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The Issaquah Press
Issaquah, Washington
November 4, 2009     The Issaquah Press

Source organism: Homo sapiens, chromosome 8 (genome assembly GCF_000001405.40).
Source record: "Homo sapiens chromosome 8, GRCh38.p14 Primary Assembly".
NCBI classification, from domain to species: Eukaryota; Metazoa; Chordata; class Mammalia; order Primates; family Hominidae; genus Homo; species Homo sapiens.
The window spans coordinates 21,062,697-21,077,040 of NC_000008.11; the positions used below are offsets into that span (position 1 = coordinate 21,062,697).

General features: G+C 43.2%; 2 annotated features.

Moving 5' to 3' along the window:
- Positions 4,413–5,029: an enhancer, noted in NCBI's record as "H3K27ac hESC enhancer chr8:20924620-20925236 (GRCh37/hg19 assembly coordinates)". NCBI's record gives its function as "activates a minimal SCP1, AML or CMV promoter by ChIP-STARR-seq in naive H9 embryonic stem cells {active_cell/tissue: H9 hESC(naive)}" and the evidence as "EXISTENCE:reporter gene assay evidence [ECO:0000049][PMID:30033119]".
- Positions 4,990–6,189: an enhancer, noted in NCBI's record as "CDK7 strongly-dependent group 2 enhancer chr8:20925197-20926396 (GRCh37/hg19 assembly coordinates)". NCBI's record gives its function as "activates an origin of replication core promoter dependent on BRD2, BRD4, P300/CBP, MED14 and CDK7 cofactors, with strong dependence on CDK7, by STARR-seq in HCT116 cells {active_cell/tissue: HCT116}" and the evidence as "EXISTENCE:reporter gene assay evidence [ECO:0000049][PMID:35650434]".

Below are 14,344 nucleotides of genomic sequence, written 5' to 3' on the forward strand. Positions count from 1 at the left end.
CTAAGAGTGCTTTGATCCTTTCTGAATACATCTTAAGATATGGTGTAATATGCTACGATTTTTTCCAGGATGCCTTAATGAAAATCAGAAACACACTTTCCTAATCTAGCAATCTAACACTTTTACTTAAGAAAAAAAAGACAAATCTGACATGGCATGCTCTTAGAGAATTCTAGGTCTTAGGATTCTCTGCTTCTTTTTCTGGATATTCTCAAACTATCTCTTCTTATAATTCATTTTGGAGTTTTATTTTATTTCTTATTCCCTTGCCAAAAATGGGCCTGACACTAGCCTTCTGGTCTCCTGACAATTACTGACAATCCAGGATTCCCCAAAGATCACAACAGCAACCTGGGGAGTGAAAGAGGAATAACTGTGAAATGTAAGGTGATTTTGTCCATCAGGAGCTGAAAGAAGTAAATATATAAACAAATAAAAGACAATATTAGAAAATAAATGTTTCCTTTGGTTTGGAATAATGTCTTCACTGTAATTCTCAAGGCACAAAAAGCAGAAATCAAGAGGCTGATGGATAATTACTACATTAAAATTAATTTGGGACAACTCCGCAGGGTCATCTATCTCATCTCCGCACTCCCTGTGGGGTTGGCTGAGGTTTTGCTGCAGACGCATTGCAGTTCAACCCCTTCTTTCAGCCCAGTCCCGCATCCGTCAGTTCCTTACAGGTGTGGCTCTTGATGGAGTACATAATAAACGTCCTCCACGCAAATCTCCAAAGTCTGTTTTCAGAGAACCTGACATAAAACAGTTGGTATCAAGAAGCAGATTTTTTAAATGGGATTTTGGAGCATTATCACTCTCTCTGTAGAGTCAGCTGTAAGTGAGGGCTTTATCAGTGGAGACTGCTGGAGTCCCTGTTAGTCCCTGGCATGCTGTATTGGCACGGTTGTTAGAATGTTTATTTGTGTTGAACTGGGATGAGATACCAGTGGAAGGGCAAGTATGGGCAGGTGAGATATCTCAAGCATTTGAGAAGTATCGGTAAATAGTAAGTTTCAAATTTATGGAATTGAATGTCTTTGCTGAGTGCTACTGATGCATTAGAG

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THE ISSAQUAH PRESS WEDNESDAY9 NOVEMBER 4, 2009 B3 OBITUARIES Nancy LynnWard Nancy Lynn Ward was born in Renton Feb. 9, 1960. She lived her en- tire life in the Renton- Issaquah area, gradu- ating tram Issaquah High School Nancy Ward in 1978. For the past 18 years, she has been office manager for Pile Contractors in Issaquah. Nancy was involved with Mountain Creek Fellowship, and had a talent for cooking, ar- ranging flowers and crafts. She was a sports fan who enjoyed the Mariners and Seahawks. She had a great love for chil- dren and made sure all of her "kids" were spoiled rotten, or, as she liked to say, "well taken care of." Her little dachshunds received a special love. Nancy was predeceased by her father, Glenn Ward. She is survived by her mother, Daisy Ward; sisters and brother-in- laws, Ruth and Ralph elaggen- burg, and Janice and Bill Berg; and nephews Nicholas Casper and Breunan Berg. She was also Aunt Nancy to Jessica Casper Morris, Carolyn Holt Johnson, Priscilla Plaggenburg Maass, Matthew Holt, Candice Sinclair, Shaina Sinclair Iles, Scott Sin- clair and Anna Sinclair. She passed away unexpect- edly of a pulmonary embolism on Oct. 21, 2009, at age 49. Even in her death, Nancy has continued to give the gift of life as an organ donor. Those who wish to remember Nancy may contribute to Com- passion House, 165 Front St., Issaquah, WA 98027. Services were held Oct. 26. Friends and family are invited to visit www.flintofts, corn. Joanne Fish Joanne Fish, of Issaquah, died Oct. 31, 2009, at Overlake Hospital in Bellevue. She was 69. Joanne was born on July 13, 1940, in Pittsburgh, the daughter of Lawrence and Bertha Gates. She was raised in Swissvale, ea., and graduated from Robert Morris Secretarial School. She met Fred Fish in Swissvale and they married on Sept. 2, 1961. They moved to Seattle that same year and built their home in Issaquah in 1974. Joanne worked at Westinghouse as a sales rep and customer service coordinator. She was preceded in death by her beloved husband, Fred Fish, in 1989, her parents, brothers Lawrence and Harvey Gates and sister Leora Flygar. Survivors in- clude numerous nieces and nephews, in-laws and friends. A graveside service will be at 10 a.m. Nov. 4 at Lower Hillside Cemetery in Issaquah. Friends are invited to share memories and sign the family's online guest book at www.flintofls.corn. Arrangements are by Flintoft's Funeral Home and Crematory. FROM PAGE BI every couple years, and it was crazy to see how many old uni- forms we had, when we know there are kids out there that don't have anything," said U1- rich, who played junior-varsity soccer at Skyline for three years. "We just said 'Let's put this old stuff to good use, instead of let- McGill, who travels to the cen- tral African nation three times a ~eear, agreed to transport the col- cted soccer balls and uniforms to give to school children. "Those girls [Baer and Ulrich] aren't interested in getting atten- tion for what they're doing, they're just wanting to do things for kids that don't have as much," McGill said. "They put a lot of hard work into what they do." Baer and Ulrich's reward? The pictures of kids grinning ear-to- ting it sit in a storage room for a ear with their new gifts. The chil- couple more years.'" dren living in countries rife with With the help of athletic direc- political unrest, genocide, AIDS tar Kevin Rohrich, the uniforms were theirs. Then came the hard part: washing, counting and sort- ing all the gear. "At one point I had 20 duffel bags stuffed with stuff," Ulrich said. Said Baer: "It's definitely a time commitment." Baer's stick-to-itiveness came as little surprise to Spartans girls soccer coach Don Braman. "She has a great internal sense of how things should be and how to make things better," he said. "As a player, I remember Emily asking me last year, 'What can I d~) to be better? To be one step ahead of where I am now?' and now she's arriving there this sea- and malnutrition are given something to smile about. Baer and Ulrich consider it an even trade. "I remember seeing a picture a couple years ago from World Vi- sion of a boy in Chad holding this pink soccer ball that I re- member holding, deflating and sending off," Baer said. "When you see the pictures and hear the stories, it makes it worth it." Ulrich agreed. "Seeing the pictures come back, especially of the kids wear- ing the jerseys and knowing I touched it a couple months ear- lier, is the final link of a long process," she said. In their last year of high son. school, Baer and Ulrich hope to "An essential message of our reach out to other schools in the program is doing something for Issaquah School District to more than just ourselves, and gather more unused uniforms. Emily has been the embodiment The girls also hope Play it For- of that, even before she joined ward can live on at Skyline after our team." they graduate. The soccer field is also where "We'd love to see some stu- Baer found help distributing the dents step up and continue the mass of old Skyline equipment, collection and carry this on," U1- Baer's brother played on the rich said. same soccer team as the son of Until then, Play it Forward is Suzanne McGill, who is helping in good hands. establish a boarding school for young women in Rwanda called the Rwanda Girls Initiative. Joshua Mayers: jmayers@seattletimes.com Issaquah Women's Club hosts Harmony & High Tea Nov. 14 Put on your best and come sip Admission is $20; tickets must tea for charity with the Issaquah be purchased prior to Nov. 14. Women's Club at its Harmony & Purchase your tickets by calling High Tea annual fundraiser at 1 747-6516. Learn more about the p.m. Nov. 14 at Pickering Barn, event at www.issaquahwornen- 1730 10th Ave. N.W. sclub.org. FROM PAGE B1 rewarding c/ reers somebody could ever have," Chris MerriLL said. "Because every day, when you go to work, there is never a routine day." As the emergency response and fire services grew, so did MerriLL in his roles with area de- partments. Since becoming a certified paramedic in 1979, he worked for the Bellevue Fire De- partment and King County Med- ical Services. "Chris certainly had a stron~, inspiration to be a paramedic, said his brother, Warren MerriLL, deputy chief of the Bellevue Fire Department. "I don't think he's done giving yet." Chris Merritt played an inte- gral role in area departments de- veloping an advanced life sup- port service, as well as in initiat- ing a program to provide better feedback to EMTs on their serv- ice reports. He said some of the programs and increased services developed over the past decades have made King County emergency medical services some of the best in the nation. "You see people at the worst moment in their life and you have this finite opportunity to make a difference in somebody's life," he said. "For me, it is just a great deal of personal satisfac- tion of knowing, as a para- medic, when you go out to help someone, that you're making a significant difference in their life." Of all of the things MerriLL did as a volunteer paramedic, he most fondly remembers the birth of his son, Adam, in 1984. That's because he delivered him on his own in the back of an aid car as his father drove. Other than the fact that they had to find a way around the road-blocking Ander- son House as crews moved it, "it was a pretty routine delivery," Chris Merritt said. He continues to work for the county's Medic One service, but Chris Merritt said after 38 years he needs to take a breather fi:om the volunteer work that eats up a lot of time on the side. He calls his time serving the Sammamish community, "a wonderful experi- ence," but it's time to slow down. Maybe Adam MerriLL, the fam- ily's newest EFR firefighter, will be able to tell the kinds of stories his father did. Christopher Huber: 392-6434, ext. 242, or chuber@isspress.com. Comment at www. issaquahpress, com. Ryan Job A local memorial service for Ryan Job is at 1 p.m. Nov. 7 at Westminster Chapel, 3646 N.E. 24th St., Bellevue. Job, who grew up in Issaquah, died Sept. 24, after major recon- structive surgery at Maricopa Medical Center, in Phoenix, for in- juries sustained while serving in Iraq. He was 28. Volunteer interviewers needed Career Center specialists at Is- saquah High School are looking for community members to help interview seniors to fulfill a gradu- ation requirement before they're given their diplomas. The interviews are 10 minutes long and will be held at the Is- saquah School District's adminis- tration building, 565 N.W. Holly St. Students will discuss their post high school plans, the work they've completed to get to gradu- ation and what they hope to do in the next five to 10 years. Interviewers will fill out short feedback forms for each interview. Interviewers will have a short training session prior to interview- ing students, given by the school's career specialists. Panelists are needed from 7:15- 10 a.m. Dec. 2, 9 and 16. Parents of graduating students should re- frain from volunteering, as the ac- tivity should mimic real interview experiences where students don't know their interviewers. E-mail cotec@issaquah.wednet.edu for more information. Take a stroll through o Saturday, November 14th 9:00am-3:00pm Come and enjoy fabulous shopping and fun from a variety of vendors and crafts There is something Faith United Methodist Church 3924 Issaquah-Pine Lake Road 425-392-0123 www.faifhunifed.org Take it from us - The Fun has just begun Red Always Best in Valley Oak Residence of North Bend 425-888-7108 650 E. North Bend Way "Ly Evans & McCarthy, Attorneys Creditor/Debtor Law * WiLLs, Probate, Estate plans ReaL Estate matters Business taw * Litigation Richard Evans & Patricia McCarthy BetLefietd Office Park 11201 SE 8th St., Ste. 152 Betievue, WA 98004 (425) 45:1-8099 Evening and Weekend Appointments AvaiLabLe evember pecials iAE~, ..... Indulge. In style. Call now for your appointment 425.868.6220 Check out a list of specials at salon074.com Formally Salon Rebecca - under new ownership Our friendly Medicare team has the answers. Attend a FREE REGENCE SEMINAR for expert guidance through your choices. 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